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Back Pain Constipation

Defining Constipation

Constipation is a term used to describe having infrequent bowel movements and it affects many people every year. However, surpassed only by cold and flu symptoms as “motivators,” having a sore back is the second most common reason people visit their doctors. While the most obvious symptom of constipation is difficulty in having regular bowel movements, another prevalent symptom is back pain. Most of us will experience some sort of pain or discomfort in our backs at some point in our lives, and constipation could be the underlying cause.

Structure and Function of the Back

Back Pain Constipation

The back has many muscles attached to, intersecting, or covering the spine. The spine itself is made up of an elongated, curved stack of bones called vertebrae. These vertebrae are basically circular in form and between each of them is a special disc. These discs are composed of rubber-like tissue and provide flexibility of the spine. Without this flexibility, we wouldn’t be able to bend over, twist, sit, or walk. However, we wouldn’t want to be as flexible as a snake either. Along with the discs, we have strong ligaments spanning from vertebrae to vertebrae for added support. The spine also has the critical job of protecting the spinal cord, which sends messages back and forth between the body and the brain, so we can see the logic of having spinal “armor” shielding it.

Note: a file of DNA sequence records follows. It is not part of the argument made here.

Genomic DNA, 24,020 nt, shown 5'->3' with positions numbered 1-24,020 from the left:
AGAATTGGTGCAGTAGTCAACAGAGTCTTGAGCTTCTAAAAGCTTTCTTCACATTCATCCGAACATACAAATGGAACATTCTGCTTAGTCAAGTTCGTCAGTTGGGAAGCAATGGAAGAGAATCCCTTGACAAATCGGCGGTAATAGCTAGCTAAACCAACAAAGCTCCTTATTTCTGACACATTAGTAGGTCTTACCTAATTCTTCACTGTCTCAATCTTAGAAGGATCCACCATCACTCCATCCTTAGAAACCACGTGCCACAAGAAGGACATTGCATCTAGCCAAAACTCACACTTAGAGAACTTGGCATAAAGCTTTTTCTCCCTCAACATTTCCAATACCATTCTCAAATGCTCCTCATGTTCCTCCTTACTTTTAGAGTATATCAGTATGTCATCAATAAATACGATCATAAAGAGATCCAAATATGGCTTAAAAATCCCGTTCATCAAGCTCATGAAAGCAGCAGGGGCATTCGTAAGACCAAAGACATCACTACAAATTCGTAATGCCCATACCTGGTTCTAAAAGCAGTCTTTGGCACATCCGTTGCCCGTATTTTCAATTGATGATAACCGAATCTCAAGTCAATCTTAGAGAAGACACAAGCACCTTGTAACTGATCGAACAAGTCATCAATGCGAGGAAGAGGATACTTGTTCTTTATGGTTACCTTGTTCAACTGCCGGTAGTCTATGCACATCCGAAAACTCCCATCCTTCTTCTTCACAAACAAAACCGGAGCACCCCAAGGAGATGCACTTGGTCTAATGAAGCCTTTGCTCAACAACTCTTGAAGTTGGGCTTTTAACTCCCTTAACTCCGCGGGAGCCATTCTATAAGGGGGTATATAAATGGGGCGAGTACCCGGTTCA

It’s no wonder people end up with sore back muscles, “slipped discs,” and other lower back problems because we have so many different parts to twist, pull, tear, and strain! Back pain can be caused by lifting something too heavy, twisting too suddenly, or even sleeping in an awkward position. Back pain can even be related to something unusual like constipation. The lower back receives continuous impact from walking, running, and many other everyday motions. Constipation only worsens the situation as the lower back feels greater strain when natural movement is obstructed or hindered by an over-full or impacted colon.

Incredibly, even children can experience back pain constipation. You see, constipation is really just a symptom of the body not getting rid of waste often enough. If waste remains in the colon too long, the body can reabsorb the water and thus the stool becomes too dry. If a child is trying to pass a stool that is hard, dry, or very large, they have to strain to manipulate the intestinal muscles. As a result, he or she may experience lower back pain from all that extra effort. Children may experience additional pain in their anus from it getting stretched open for the large, dry stool to get pushed out.